The Last Tally

January 12, 2018
By leximuhlstock BRONZE, Wyckoff, New Jersey
leximuhlstock BRONZE, Wyckoff, New Jersey
3 articles 0 photos 0 comments

I sat on the chilling floor with my knife in hand, carving, once again, another tally on the wall. It was the one-hundred and nineteenth, to be exact. I keep the knife in the elastic of my shorts, covered by the black fabric and loose white t-shirt on top, or at least what was left of it. My fingers followed the curves of the wall that over timed I’ve created. It was a splintering script for the number of days I’ve been stuck in this cellar. Braille, because I don’t remember the last time light reached my eyes.
Your eyes adjust over time. To the darkness, I mean. Blackness day and night has become a ritual. Hunger is typical. Constant heat is natural to me.
He doesn’t know about the knife. Surprisingly, despite the weekly visits, he is yet to discover my lone connection to humanity. Ironic, right? A single knife representing what is left of ones humanness? It was in my shoe when he took me and the one thing I have left connecting me to the real world. I haven’t put it down since.
On this Wednesday, exactly seventeen weeks following my abduction, I lie on the ground, awaiting my fate for the weekly visit. My body leaves a pool of sweat on the cool cement floor as I absorb the cold and attempt to cool down. All I can do is wait.
Unaware of the time, as always, he comes down and once again tries to get me to talk. He always starts by saying his name. Thorner. The world rolls off your tongue viciously, and you even spit slightly as you say it. He continues by calling me his “lovely girl” and asks how I am. I stay silent because he already knows the answer.
Sometimes I consider myself lucky. Lucky to have darkness preventing me from seeing the disgusting face of Thorner. Lucky by not having to look him in the eye and let my fear enclose me. Lucky to be able to get swallowed away by the gloom until the evil retreats back to his cave upstairs.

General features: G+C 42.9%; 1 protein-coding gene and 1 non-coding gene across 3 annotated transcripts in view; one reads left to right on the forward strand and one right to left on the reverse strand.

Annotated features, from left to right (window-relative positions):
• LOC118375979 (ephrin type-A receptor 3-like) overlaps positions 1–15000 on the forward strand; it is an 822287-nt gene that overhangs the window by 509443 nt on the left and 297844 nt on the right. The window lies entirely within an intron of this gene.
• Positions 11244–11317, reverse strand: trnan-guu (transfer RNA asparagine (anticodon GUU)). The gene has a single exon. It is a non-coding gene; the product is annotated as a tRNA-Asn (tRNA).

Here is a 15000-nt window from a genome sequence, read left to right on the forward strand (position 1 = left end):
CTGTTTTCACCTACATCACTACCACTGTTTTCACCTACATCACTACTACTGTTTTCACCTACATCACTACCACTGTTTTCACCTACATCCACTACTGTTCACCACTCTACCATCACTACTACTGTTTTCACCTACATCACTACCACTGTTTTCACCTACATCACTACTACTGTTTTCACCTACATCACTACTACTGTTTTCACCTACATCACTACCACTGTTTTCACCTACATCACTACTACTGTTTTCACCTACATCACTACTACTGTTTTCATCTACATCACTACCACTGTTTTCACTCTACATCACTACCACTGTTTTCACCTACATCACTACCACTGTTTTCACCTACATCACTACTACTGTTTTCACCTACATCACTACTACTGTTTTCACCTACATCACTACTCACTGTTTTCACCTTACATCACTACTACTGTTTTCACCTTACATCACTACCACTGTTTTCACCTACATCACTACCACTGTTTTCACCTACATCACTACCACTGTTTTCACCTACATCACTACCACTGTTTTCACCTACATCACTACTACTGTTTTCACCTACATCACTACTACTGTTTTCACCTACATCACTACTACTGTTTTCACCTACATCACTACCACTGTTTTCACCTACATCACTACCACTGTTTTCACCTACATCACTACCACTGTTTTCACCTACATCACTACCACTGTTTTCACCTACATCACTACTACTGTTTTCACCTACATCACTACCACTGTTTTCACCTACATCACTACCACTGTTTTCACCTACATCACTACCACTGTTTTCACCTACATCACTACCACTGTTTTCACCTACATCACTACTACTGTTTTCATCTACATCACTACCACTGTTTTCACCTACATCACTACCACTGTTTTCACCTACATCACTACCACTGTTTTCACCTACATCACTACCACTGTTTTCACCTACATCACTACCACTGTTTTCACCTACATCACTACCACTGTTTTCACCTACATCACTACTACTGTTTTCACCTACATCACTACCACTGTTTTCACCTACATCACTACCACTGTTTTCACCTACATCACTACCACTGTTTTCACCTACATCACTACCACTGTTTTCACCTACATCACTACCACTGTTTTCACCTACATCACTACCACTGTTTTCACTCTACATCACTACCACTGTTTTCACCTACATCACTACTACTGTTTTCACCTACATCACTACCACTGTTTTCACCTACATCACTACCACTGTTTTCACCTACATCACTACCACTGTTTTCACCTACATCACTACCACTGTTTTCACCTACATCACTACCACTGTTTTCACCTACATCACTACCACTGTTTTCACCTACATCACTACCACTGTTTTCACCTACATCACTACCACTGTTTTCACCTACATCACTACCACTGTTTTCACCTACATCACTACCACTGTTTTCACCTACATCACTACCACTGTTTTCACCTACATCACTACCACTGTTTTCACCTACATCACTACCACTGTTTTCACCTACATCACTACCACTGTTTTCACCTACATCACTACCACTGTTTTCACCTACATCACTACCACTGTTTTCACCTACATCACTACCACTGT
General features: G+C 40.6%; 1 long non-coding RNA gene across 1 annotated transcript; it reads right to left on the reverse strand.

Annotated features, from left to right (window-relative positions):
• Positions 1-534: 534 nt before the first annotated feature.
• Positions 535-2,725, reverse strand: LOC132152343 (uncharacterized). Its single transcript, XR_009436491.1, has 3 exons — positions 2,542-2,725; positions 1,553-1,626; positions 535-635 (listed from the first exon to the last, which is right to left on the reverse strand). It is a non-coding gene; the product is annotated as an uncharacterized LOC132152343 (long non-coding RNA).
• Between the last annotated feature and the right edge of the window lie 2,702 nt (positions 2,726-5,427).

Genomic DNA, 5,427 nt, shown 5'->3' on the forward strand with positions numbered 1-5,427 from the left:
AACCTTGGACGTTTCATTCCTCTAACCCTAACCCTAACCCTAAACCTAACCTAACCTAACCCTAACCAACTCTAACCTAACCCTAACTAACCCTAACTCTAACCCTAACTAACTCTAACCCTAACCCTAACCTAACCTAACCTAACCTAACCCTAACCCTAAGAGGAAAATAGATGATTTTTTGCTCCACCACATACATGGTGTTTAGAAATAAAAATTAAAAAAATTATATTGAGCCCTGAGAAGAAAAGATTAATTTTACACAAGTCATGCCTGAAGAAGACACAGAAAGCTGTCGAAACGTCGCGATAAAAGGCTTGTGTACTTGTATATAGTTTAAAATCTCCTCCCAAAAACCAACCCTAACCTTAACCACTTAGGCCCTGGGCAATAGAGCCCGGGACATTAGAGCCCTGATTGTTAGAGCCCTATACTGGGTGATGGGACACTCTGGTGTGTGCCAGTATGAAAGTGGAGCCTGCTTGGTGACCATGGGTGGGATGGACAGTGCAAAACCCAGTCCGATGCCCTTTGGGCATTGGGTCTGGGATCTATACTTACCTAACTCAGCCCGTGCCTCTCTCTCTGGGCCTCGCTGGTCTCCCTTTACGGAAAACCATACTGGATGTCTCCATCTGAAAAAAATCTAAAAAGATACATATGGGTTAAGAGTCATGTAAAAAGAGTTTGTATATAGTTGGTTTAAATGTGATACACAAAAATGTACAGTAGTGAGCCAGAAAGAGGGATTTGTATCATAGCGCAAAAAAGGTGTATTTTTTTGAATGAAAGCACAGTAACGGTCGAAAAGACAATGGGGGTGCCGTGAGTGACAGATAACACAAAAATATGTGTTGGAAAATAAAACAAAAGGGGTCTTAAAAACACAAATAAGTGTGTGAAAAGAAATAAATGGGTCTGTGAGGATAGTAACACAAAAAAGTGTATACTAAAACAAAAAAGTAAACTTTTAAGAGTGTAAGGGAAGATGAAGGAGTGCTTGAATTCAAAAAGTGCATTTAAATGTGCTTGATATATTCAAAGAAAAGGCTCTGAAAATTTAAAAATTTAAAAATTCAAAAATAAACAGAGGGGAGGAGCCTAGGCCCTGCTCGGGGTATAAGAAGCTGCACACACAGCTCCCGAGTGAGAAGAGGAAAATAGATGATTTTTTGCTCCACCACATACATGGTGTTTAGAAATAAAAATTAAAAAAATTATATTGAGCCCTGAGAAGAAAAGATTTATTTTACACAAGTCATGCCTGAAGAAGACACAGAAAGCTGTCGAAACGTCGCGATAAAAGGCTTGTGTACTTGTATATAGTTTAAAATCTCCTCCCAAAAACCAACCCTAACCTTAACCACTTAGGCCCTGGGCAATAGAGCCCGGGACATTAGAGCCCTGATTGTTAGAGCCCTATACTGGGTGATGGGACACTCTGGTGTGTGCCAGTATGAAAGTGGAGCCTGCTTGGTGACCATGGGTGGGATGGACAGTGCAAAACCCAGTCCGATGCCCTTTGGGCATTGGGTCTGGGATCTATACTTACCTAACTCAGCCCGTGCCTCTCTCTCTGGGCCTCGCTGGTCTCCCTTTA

After the familiar sounds of footsteps faded and the large, possibly metal, door closed, I felt like I could breathe again. But something was off.
After the months I had been there, my routine was so familiarized that I thought nothing of it anymore. I was alone everyday in the dark with only a toilet and water. On Wednesdays Thorner comes down, brings food, and asks how things are. And every single Wednesday I sit in silence until he leaves. At the door, he locks three different bolts to prevent me from exiting. I have tried escaping, but the door doesn’t budge.
At one point I had lost all hope of escaping. It may have been somewhere around the 40th day held captive as I can recall, although memory is something my food deprivation, darkness, and constant heat is slowly penetrating.
Yet, on this particular day, the door had not been locked. I was unaware of whether or not this had been on purpose or an accident, but I did not want to risk anything right away.
I sat, like always, drenched in sweat, using the floor as an icepack. I waited just long enough until I was sure he had left the premises, and I made my move. Scurrying to my feet, I closed my eyes. Malnutrition cleary weakened my body, and my inability to see where I was going made the situation worse. Like some sort of insect, I scurried to the stairs and took on the challenge one step at a time. When reaching the top, I felt as though my heart had dropped below my stomach, sinking down into the depths of Earth. Was I finally going to be free again?

The author's comments:

Will she be free? 

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